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Our weekly selection of cultural things to do in Belgium: An exhibition in Ostend, an urban arts festival in Brussels, young photography talents in Antwerp, and more. Be safe, bring a mask, see you there!

Detours festival

From 23 to 26 September Brussels

This week sees the 11th edition of International Urban Arts Festival Detours, which aspires to bring theatre to the streets and the streets into the theatre. At the crossroads between hip-hop and contemporary dance, it offers a new perspective on urban arts, manifesting in an interdisciplinary program comprising urban dance, music, performances and street art. Check out the plentiful program here

Exhibition: John Armleder at Kanal Pompidou

Opens Thursday, 24 September Brussels

The term exhibition does not suffice to describe this ambitious art spectacle renowned Swiss artist John Armleder has created across the six floors of the former Citroën showrooms. For no less than seven months, the performance artist, painter, sculptor, critic, gallerist and curator, who was heavily involved with the Fluxus movement in the 1960s and 1970s, will take over Kanal Pompidou with It Never Ends, an extensive, interdisciplinary program directed at all kinds of audiences. Visitors can dive into Armleder’s own oeuvre, discover the works of the many artists he invited, attend weekly events and performances, spend time at the experimental library, participate in printing workshops, hang out in the café next to a gigantic installation by Charlemagne Palestine, …  Worth a mention: a big part of the ambitious project is accessible for free seven days a week, a testament to openness and inclusiveness.

Contemporary design market at Tour & Taxis

26 and 27 September Brussels

As every autumn, annual festival Design September spreads through Brussels with over 100 events, from lectures and open studios to awards ceremonies and an an Arts & Crafts tour, offering a great window into the contemporary design world and its current tendencies while shining a light on Belgian and international designers. One highlight is the second edition of the Contemporary Design Market at Tour & Taxis, an initiative promoting the support of local design and craftsmanship. It’s a great opportunity to discover the best of Belgium’s contemporary design scene across all disciplines, from rising talents to established names.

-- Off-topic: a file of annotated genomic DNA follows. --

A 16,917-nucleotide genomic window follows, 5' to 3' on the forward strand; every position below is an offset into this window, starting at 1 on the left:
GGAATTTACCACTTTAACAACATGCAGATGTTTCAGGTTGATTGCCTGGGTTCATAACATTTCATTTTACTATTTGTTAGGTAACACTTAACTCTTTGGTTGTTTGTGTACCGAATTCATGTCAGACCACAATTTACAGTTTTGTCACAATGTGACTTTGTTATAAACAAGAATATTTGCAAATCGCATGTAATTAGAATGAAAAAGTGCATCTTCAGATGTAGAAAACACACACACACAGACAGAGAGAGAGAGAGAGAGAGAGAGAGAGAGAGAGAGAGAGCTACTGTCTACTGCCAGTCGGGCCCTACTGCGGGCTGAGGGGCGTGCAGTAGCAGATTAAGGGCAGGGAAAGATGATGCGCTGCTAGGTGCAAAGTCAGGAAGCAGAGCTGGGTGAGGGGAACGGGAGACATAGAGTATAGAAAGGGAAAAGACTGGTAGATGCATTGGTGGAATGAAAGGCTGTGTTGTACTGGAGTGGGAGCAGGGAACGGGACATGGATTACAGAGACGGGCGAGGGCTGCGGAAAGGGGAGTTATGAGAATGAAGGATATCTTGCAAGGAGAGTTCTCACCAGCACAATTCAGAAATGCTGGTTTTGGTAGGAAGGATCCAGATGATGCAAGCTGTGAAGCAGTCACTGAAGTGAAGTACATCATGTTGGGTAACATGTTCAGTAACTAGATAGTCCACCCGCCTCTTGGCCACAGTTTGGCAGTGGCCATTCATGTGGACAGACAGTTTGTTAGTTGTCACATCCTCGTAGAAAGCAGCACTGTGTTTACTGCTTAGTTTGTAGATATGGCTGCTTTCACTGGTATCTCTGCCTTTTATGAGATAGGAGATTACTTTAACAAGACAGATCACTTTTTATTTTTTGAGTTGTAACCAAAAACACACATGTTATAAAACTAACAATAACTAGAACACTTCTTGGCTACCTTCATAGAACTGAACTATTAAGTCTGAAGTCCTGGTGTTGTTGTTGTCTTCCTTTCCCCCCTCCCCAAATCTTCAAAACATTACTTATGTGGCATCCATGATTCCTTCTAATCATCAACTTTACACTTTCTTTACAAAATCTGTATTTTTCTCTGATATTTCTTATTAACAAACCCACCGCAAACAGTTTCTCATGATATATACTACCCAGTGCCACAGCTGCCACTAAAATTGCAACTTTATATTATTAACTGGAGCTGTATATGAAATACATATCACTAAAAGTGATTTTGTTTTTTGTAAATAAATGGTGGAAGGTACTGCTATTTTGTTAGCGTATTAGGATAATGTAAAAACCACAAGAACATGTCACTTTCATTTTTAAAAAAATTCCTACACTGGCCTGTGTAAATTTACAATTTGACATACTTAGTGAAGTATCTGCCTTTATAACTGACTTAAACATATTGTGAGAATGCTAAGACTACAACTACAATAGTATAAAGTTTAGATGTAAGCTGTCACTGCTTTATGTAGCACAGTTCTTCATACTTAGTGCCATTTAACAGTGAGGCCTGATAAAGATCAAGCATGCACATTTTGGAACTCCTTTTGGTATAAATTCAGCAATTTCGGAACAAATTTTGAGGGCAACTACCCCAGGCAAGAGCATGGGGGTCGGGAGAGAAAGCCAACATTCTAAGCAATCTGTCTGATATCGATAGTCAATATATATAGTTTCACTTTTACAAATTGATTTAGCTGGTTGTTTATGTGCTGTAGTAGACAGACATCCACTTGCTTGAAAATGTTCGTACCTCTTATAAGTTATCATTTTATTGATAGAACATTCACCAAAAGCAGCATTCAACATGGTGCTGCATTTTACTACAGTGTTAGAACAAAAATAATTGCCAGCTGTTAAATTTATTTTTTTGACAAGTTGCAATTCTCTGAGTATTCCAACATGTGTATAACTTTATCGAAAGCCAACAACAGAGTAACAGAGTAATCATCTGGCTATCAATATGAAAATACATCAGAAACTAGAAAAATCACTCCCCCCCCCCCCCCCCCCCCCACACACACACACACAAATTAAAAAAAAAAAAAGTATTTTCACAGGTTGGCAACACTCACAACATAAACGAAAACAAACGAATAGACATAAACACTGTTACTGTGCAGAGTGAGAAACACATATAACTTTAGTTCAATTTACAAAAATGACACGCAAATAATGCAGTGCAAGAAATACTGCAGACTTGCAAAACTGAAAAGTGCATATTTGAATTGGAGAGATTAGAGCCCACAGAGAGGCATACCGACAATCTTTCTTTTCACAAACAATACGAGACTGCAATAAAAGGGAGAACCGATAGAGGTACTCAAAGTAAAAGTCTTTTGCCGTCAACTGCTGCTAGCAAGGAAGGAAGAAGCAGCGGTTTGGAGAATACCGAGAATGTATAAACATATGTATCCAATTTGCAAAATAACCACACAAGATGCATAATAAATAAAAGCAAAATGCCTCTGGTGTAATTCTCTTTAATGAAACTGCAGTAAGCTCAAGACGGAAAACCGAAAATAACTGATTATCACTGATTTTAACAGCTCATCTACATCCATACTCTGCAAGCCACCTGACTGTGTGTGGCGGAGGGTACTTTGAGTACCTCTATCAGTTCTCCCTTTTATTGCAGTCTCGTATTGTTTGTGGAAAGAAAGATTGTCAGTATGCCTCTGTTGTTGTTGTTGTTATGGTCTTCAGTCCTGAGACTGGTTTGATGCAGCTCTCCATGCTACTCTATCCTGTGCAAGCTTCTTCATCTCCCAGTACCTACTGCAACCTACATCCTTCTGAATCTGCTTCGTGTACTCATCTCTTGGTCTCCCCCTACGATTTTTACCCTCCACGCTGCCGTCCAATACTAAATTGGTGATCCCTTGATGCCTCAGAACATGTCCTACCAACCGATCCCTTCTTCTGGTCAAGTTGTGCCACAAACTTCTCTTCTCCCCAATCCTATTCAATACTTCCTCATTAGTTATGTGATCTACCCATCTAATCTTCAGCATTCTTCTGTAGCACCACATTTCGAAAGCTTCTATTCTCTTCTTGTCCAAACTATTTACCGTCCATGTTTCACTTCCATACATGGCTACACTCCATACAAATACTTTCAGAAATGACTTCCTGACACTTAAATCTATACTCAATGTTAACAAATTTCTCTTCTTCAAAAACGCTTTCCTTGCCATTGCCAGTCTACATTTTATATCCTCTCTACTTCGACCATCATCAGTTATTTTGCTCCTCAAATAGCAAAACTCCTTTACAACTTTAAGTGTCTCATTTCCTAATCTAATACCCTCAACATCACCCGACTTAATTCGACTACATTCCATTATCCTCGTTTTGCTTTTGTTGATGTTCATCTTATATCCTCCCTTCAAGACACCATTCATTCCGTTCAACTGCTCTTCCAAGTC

Exhibition: Nothing For Free at PI: Pleasure Island

Opens Saturday, 26 September Ostend

We’re always happy to come across art initiatives outside the country’s artistic epicenters. One of them is PI:Pleasure Island, an artist-run space in Belgian coastal town Ostend. This weekend as well as the next you can discover the group show “Nothing For Free” which seeks to juxtapose different visions to create a wide discourse, focusing on the idea that thinking and its subsequent reality rely on a continuous dialogue. The exhibition brings together works by Juan Pablo Plazas, Nikolaas Demoen, Noureddine Ezarraf, Deveny Faruque, Pommelien Koolen, Remie Vanderhaegen, Emile Van Helleputte and Aaron Daem.

Talent watch: Blume! Masters Expo 2020 at FOMU

From 24 to 27 September Antwerp

Teo Becher

Graduation show season continues: this week we recommend the commencement exhibition by the photography master students at the Royal Academy of Fine Arts Antwerp. It’s titled “Blume!” (meaning flower in German) and might give you a few hints on the future of contemporary photography. With works by Elias AsselberghFabien Silvestre Suzor, Frederic Pels, Kaat Somers, Teo Becher, and many others.

Exhibition: Stephan Balkenhol at Keteleer Gallery

Runs until 15 November Antwerp

Antwerp’s Keteleer gallery is currently presenting its first sholo show of German artist Stefan Balkenhol in an exceptional location: the Bremdonckhoeve in Brasschaat, one of the oldest buildings in the Antwerp region. It has been used as a residence, stable and farm since the 14th century and still features the original beam structure. A unique and intimate backdrop to Balkenhol’s painted figurative sculptures, often depicting everyday people. He uses a variety of woods, crafting each work from a single block.

Cover photo Ulrike Biets

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